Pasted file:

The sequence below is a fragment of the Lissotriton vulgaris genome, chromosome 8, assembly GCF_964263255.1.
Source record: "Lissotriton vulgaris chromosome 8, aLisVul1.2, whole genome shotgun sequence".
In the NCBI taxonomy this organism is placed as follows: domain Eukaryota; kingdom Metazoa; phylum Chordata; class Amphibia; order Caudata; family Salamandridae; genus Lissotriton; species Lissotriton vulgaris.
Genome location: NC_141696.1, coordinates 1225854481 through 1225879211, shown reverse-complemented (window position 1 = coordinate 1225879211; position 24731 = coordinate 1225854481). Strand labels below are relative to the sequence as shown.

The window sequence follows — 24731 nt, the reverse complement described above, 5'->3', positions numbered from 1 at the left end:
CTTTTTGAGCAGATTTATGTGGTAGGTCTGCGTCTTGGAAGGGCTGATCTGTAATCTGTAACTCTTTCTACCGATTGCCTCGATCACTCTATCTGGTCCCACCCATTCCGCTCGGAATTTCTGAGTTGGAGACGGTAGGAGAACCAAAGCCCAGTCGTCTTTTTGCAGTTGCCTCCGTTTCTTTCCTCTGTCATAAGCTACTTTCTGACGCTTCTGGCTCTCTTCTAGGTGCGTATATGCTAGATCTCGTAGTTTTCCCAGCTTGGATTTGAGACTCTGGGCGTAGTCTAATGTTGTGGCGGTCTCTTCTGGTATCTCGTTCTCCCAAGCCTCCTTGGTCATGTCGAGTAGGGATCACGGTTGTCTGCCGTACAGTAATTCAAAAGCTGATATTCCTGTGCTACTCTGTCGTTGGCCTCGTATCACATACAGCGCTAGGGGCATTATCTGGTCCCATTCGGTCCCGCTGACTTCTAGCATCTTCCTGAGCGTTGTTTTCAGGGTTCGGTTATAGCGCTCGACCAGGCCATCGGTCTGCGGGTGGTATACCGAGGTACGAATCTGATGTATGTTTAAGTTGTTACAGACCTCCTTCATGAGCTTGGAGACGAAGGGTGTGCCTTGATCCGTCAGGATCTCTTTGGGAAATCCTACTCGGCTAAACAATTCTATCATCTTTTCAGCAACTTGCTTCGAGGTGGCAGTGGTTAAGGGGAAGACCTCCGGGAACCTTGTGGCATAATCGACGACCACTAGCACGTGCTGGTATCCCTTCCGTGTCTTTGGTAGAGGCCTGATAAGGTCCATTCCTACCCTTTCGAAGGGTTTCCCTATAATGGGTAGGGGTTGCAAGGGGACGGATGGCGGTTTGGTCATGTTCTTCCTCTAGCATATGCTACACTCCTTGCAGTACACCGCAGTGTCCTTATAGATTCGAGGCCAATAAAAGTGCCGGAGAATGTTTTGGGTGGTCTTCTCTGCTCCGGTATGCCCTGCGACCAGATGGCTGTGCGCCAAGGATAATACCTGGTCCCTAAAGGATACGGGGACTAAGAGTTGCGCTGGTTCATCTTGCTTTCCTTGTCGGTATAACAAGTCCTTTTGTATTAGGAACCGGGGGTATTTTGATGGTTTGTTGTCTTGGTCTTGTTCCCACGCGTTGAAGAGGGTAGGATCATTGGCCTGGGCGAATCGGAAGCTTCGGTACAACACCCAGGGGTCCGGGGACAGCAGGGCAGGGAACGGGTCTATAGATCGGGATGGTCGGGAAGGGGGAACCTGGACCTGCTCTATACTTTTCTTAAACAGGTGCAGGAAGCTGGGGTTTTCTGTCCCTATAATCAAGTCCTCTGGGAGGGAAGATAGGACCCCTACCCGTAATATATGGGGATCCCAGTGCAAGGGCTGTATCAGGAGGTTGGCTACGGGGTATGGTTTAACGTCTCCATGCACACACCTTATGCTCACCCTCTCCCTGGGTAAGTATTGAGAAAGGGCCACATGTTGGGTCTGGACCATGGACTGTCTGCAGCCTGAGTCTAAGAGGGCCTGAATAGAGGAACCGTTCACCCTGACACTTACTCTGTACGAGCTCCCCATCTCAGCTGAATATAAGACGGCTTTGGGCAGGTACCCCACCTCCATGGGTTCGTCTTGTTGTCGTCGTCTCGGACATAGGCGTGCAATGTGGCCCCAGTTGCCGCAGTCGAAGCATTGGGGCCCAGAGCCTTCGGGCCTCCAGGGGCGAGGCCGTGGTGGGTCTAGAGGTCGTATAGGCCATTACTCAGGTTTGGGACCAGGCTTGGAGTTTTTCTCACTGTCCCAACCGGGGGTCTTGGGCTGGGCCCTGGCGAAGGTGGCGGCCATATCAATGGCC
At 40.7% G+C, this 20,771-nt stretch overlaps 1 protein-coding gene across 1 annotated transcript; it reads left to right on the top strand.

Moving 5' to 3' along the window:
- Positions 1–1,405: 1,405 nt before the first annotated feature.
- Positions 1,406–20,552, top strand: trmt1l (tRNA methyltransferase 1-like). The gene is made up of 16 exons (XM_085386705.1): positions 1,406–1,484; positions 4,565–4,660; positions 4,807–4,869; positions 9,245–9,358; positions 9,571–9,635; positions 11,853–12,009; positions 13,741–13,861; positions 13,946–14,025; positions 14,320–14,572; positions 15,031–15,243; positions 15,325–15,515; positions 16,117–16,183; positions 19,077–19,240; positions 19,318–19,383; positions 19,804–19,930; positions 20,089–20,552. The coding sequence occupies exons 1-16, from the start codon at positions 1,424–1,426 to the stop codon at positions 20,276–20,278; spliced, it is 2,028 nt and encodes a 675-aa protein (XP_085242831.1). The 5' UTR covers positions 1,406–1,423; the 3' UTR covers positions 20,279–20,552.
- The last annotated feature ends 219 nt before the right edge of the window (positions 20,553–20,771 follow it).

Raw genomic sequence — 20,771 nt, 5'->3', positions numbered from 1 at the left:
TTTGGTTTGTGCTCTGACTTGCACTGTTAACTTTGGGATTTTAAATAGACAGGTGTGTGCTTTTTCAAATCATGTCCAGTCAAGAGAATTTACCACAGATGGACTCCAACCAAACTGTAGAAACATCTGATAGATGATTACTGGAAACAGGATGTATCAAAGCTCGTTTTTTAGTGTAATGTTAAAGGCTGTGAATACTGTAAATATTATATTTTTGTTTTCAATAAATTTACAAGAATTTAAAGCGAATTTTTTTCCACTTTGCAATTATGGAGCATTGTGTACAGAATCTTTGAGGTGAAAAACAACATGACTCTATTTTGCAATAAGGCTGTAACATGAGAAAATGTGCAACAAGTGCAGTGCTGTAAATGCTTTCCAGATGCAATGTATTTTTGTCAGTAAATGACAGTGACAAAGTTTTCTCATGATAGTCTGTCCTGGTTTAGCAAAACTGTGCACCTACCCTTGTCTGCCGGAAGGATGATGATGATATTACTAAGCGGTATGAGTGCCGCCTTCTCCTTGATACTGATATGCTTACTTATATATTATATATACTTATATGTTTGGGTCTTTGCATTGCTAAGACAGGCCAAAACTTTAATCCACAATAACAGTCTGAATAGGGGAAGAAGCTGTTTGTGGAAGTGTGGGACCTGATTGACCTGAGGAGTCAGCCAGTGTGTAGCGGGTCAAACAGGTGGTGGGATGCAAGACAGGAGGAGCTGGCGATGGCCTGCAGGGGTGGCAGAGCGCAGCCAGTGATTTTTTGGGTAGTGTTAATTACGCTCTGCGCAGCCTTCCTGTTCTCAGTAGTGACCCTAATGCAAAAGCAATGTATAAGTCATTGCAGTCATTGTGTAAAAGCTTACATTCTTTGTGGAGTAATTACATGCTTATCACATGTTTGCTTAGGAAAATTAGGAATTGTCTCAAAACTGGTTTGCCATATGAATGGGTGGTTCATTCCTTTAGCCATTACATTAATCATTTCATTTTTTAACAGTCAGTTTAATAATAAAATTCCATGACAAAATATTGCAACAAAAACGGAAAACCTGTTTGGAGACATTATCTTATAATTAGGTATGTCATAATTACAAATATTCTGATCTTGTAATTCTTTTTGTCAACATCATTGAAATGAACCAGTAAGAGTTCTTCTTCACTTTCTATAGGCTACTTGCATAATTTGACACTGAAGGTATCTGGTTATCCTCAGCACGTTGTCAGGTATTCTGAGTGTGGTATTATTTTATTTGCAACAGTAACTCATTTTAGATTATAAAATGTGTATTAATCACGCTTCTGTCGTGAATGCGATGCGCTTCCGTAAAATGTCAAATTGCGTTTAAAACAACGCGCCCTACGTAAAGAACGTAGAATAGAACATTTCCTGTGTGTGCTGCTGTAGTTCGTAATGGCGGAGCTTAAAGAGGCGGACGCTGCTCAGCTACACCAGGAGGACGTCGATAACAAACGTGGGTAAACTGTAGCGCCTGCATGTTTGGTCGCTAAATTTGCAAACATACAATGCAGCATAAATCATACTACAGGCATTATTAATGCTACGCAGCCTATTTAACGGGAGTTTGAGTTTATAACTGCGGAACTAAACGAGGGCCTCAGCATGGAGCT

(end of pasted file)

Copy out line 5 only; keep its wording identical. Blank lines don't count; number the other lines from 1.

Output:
The window sequence follows — 24731 nt, the reverse complement described above, 5'->3', positions numbered from 1 at the left end: